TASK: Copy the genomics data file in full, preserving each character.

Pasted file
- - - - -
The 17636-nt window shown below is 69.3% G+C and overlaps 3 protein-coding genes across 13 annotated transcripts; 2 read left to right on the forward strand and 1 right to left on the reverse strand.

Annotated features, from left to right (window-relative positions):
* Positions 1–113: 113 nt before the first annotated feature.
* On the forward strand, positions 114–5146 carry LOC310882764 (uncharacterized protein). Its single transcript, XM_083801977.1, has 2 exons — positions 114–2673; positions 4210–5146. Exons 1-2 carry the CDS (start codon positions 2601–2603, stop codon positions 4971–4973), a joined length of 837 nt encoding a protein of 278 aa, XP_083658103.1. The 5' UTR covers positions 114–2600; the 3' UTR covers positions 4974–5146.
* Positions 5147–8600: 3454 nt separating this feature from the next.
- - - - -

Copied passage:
The 17636-nt window shown below is 69.3% G+C and overlaps 3 protein-coding genes across 13 annotated transcripts; 2 read left to right on the forward strand and 1 right to left on the reverse strand.

Annotated features, from left to right (window-relative positions):
* Positions 1–113: 113 nt before the first annotated feature.
* On the forward strand, positions 114–5146 carry LOC310882764 (uncharacterized protein). Its single transcript, XM_083801977.1, has 2 exons — positions 114–2673; positions 4210–5146. Exons 1-2 carry the CDS (start codon positions 2601–2603, stop codon positions 4971–4973), a joined length of 837 nt encoding a protein of 278 aa, XP_083658103.1. The 5' UTR covers positions 114–2600; the 3' UTR covers positions 4974–5146.
* Positions 5147–8600: 3454 nt separating this feature from the next.